Goal The course Numerical and Experimental Analysis of Linear Dynamical Systems at Eindhoven University of Technology discusses the topic indicated by its name. However, despite that there is quite an emphasis on the experimental analysis, the course is finished by doing only numerical assignments. It would be nice if students also could practice with the experimental part of the course. Therefore some kind of experimental setup, consisting of a relatively simple structure, is needed. In this work, a proposal for such an experiment is made. All the necessary steps for the proposed experiment for model updating are investigated theoretically to verify the feasibility of the proposed experiment. The proposed experiment The proposed experimental setup consists of two clamped-free-free-free (CFFF) plates: one with a saw-cut, one without. First, students will make a finite element model of the CFFF plate and verify its correctness by comparing its natural frequencies with the analytic solution and measurements on the CFFF plate. Second, students will do measurements on the CFFF plate with saw-cut to find its natural frequencies. Finally, students will update the CFFF plate model using the natural frequencies of the CFFF plate with saw-cut by updating the thicknesses of the elements in the saw-cut. Since the plate thickness in the saw-cut is zero, the thickness of the saw-cut elements should converge to this value during the model update. This means that students can easily verify the results of the model update, which is a nice feature of the proposed experiment. Results First, finite element models have been made for both plates. The models have been verified by comparing their natural frequencies and mode shapes with the analytic solution (when available) and Marc Mentat. Second, optimal sensor location to simulate FRF measurements have been determined. Third, simulated FRF measurements have been done. The results have been verified by comparing them with the analytic FRFs of modal superposition. Fourth, a modal parameter fit procedure in the frequency domain has been used to extract the modal parameters from the simulated FRF measurements. Fifth, the extracted natural frequencies of the CFFF plate with saw-cut are used by a model update algorithm that updates the CFFF plate model by updating the saw-cut thicknesses. During the model update, the saw-cut thicknesses go to zero, which means that the CFFF plate model is successfully updated to a CFFF plate with saw-cut model. Finally, the influence of noise, which will always be present in a real world experiment, is investigated. Noise causes the simulated FRF measurements to become less accurate, which results in less accurate natural frequencies found by the model parameter fit procedure. Despite this, the model update will still converge to a thickness of zero for the saw-cut elements, although more iterations are necessary. Conclusions The results in this work have shown that all the necessary steps for the proposed experiment for model updating can be taken successfully in theory. Therefore, it is recommended to fabricate the proposed experimental setup, make it ready for FRF measurements and perform the proposed experiment. This be a good topic for a work of a next student. If that would not reveal any problems, the experiment for model updating would be ready to be done by students of the NEALDS course.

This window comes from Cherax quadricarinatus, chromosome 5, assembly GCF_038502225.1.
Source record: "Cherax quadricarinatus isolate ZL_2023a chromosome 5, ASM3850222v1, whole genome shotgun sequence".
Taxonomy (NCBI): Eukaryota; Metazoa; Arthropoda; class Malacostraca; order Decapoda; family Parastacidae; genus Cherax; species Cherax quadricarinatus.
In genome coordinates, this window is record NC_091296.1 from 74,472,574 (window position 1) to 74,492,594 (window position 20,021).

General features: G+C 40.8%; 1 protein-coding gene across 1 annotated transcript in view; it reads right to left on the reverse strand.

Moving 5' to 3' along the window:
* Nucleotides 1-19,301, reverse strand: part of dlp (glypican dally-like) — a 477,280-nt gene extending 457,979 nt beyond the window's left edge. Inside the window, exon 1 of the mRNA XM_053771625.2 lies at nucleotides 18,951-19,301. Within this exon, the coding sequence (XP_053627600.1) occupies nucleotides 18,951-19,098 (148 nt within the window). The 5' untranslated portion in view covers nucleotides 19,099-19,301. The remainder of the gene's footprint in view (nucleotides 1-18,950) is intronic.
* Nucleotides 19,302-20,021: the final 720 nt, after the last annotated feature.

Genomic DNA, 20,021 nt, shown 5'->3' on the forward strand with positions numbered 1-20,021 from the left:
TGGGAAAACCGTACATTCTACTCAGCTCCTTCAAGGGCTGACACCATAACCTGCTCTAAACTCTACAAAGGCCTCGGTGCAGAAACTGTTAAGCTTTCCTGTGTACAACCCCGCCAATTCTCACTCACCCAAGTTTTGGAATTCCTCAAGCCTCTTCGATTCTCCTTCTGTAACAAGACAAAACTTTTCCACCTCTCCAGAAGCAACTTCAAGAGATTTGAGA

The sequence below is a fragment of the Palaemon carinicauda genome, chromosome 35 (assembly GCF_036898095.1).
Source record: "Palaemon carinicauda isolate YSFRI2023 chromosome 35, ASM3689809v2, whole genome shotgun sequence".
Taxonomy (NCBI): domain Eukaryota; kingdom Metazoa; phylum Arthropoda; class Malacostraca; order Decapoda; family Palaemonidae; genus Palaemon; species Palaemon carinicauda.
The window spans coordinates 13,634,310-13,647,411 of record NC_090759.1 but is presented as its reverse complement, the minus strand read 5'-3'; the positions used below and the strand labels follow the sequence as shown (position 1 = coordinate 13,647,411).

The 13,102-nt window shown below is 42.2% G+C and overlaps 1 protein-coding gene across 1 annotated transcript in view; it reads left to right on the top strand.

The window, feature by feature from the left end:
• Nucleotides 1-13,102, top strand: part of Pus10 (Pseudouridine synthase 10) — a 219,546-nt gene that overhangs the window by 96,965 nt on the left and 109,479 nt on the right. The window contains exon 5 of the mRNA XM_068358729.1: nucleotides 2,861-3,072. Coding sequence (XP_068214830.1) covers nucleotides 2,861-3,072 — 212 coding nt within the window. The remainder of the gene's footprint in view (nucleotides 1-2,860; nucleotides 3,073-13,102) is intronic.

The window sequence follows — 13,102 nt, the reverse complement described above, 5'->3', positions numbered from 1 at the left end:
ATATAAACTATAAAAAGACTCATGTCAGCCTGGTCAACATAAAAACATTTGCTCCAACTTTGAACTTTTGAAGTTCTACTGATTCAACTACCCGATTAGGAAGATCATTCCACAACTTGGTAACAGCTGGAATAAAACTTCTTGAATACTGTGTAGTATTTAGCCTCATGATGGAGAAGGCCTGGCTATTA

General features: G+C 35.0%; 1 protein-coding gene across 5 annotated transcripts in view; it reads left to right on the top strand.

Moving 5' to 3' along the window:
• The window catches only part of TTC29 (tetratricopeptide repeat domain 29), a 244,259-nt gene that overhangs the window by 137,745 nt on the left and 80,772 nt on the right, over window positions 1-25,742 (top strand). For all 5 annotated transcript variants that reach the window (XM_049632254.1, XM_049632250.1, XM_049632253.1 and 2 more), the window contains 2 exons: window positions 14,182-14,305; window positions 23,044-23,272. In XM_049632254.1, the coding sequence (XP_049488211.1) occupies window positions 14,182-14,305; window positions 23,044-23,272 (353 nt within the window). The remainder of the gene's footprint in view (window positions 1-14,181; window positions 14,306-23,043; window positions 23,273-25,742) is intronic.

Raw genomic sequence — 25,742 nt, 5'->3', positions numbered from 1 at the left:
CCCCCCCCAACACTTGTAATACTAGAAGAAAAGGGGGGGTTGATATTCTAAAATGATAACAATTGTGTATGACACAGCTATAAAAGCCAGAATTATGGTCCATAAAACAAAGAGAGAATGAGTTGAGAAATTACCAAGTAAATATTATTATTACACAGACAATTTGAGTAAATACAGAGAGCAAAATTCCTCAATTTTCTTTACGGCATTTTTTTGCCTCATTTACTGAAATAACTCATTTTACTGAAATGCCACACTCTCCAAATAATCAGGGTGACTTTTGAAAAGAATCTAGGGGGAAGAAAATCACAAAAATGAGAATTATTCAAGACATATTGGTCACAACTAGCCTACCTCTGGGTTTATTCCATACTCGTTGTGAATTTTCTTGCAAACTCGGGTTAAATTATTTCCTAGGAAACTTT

|Place of Publication||Eindhoven|
|Publisher||Eindhoven University of Technology|
|Publication status||Published - 2011|